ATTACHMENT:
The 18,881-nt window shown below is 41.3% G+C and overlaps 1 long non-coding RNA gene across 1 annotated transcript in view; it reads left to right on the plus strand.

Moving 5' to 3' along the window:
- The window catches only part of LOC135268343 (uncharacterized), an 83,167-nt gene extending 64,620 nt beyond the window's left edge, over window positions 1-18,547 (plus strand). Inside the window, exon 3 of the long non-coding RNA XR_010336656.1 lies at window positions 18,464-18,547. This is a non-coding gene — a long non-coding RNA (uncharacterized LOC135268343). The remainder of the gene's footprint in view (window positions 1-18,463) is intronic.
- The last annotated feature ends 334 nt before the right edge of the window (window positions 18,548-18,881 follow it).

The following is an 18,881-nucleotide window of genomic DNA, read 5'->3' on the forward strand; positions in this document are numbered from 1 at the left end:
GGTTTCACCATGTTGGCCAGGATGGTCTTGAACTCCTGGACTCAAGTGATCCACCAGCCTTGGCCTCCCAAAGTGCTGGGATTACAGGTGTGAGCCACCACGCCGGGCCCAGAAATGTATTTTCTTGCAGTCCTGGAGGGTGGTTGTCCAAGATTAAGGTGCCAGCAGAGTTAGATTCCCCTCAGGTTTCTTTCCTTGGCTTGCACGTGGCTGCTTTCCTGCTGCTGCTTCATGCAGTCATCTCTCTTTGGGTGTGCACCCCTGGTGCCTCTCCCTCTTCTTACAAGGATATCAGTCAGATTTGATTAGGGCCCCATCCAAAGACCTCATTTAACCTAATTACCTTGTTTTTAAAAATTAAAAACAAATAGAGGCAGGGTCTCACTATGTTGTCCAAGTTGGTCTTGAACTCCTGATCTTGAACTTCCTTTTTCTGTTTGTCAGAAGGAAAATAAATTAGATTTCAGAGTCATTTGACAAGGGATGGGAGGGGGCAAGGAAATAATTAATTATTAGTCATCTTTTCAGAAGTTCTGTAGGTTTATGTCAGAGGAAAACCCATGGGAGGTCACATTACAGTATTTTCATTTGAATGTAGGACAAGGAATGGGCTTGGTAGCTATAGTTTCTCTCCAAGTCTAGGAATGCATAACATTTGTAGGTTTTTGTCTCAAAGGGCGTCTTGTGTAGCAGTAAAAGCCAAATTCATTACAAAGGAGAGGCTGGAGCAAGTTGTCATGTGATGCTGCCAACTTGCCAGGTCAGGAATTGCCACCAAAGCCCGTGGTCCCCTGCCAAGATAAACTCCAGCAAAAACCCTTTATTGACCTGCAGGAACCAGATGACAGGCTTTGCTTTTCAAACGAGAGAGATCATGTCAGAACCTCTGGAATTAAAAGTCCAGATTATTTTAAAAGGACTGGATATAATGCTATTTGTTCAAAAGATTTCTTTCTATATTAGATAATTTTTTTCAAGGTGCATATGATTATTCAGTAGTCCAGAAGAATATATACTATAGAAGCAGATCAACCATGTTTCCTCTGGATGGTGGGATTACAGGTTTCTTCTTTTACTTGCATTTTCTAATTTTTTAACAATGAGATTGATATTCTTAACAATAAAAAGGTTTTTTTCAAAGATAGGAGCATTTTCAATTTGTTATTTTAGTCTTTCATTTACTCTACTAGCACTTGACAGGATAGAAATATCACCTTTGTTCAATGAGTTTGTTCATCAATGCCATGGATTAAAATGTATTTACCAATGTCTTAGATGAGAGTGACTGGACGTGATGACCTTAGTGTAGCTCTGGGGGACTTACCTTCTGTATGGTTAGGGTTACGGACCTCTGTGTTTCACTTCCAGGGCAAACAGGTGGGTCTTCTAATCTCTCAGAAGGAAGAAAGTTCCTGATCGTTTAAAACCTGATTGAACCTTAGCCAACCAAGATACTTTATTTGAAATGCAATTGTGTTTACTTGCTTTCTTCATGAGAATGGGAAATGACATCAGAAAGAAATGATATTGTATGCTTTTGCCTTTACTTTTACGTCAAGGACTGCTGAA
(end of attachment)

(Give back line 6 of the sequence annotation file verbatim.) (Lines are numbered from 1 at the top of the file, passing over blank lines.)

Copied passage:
GGTTTCACCATGTTGGCCAGGATGGTCTTGAACTCCTGGACTCAAGTGATCCACCAGCCTTGGCCTCCCAAAGTGCTGGGATTACAGGTGTGAGCCACCACGCCGGGCCCAGAAATGTATTTTCTTGCAGTCCTGGAGGGTGGTTGTCCAAGATTAAGGTGCCAGCAGAGTTAGATTCCCCTCAGGTTTCTTTCCTTGGCTTGCACGTGGCTGCTTTCCTGCTGCTGCTTCATGCAGTCATCTCTCTTTGGGTGTGCACCCCTGGTGCCTCTCCCTCTTCTTACAAGGATATCAGTCAGATTTGATTAGGGCCCCATCCAAAGACCTCATTTAACCTAATTACCTTGTTTTTAAAAATTAAAAACAAATAGAGGCAGGGTCTCACTATGTTGTCCAAGTTGGTCTTGAACTCCTGATCTTGAACTTCCTTTTTCTGTTTGTCAGAAGGAAAATAAATTAGATTTCAGAGTCATTTGACAAGGGATGGGAGGGGGCAAGGAAATAATTAATTATTAGTCATCTTTTCAGAAGTTCTGTAGGTTTATGTCAGAGGAAAACCCATGGGAGGTCACATTACAGTATTTTCATTTGAATGTAGGACAAGGAATGGGCTTGGTAGCTATAGTTTCTCTCCAAGTCTAGGAATGCATAACATTTGTAGGTTTTTGTCTCAAAGGGCGTCTTGTGTAGCAGTAAAAGCCAAATTCATTACAAAGGAGAGGCTGGAGCAAGTTGTCATGTGATGCTGCCAACTTGCCAGGTCAGGAATTGCCACCAAAGCCCGTGGTCCCCTGCCAAGATAAACTCCAGCAAAAACCCTTTATTGACCTGCAGGAACCAGATGACAGGCTTTGCTTTTCAAACGAGAGAGATCATGTCAGAACCTCTGGAATTAAAAGTCCAGATTATTTTAAAAGGACTGGATATAATGCTATTTGTTCAAAAGATTTCTTTCTATATTAGATAATTTTTTTCAAGGTGCATATGATTATTCAGTAGTCCAGAAGAATATATACTATAGAAGCAGATCAACCATGTTTCCTCTGGATGGTGGGATTACAGGTTTCTTCTTTTACTTGCATTTTCTAATTTTTTAACAATGAGATTGATATTCTTAACAATAAAAAGGTTTTTTTCAAAGATAGGAGCATTTTCAATTTGTTATTTTAGTCTTTCATTTACTCTACTAGCACTTGACAGGATAGAAATATCACCTTTGTTCAATGAGTTTGTTCATCAATGCCATGGATTAAAATGTATTTACCAATGTCTTAGATGAGAGTGACTGGACGTGATGACCTTAGTGTAGCTCTGGGGGACTTACCTTCTGTATGGTTAGGGTTACGGACCTCTGTGTTTCACTTCCAGGGCAAACAGGTGGGTCTTCTAATCTCTCAGAAGGAAGAAAGTTCCTGATCGTTTAAAACCTGATTGAACCTTAGCCAACCAAGATACTTTATTTGAAATGCAATTGTGTTTACTTGCTTTCTTCATGAGAATGGGAAATGACATCAGAAAGAAATGATATTGTATGCTTTTGCCTTTACTTTTACGTCAAGGACTGCTGAA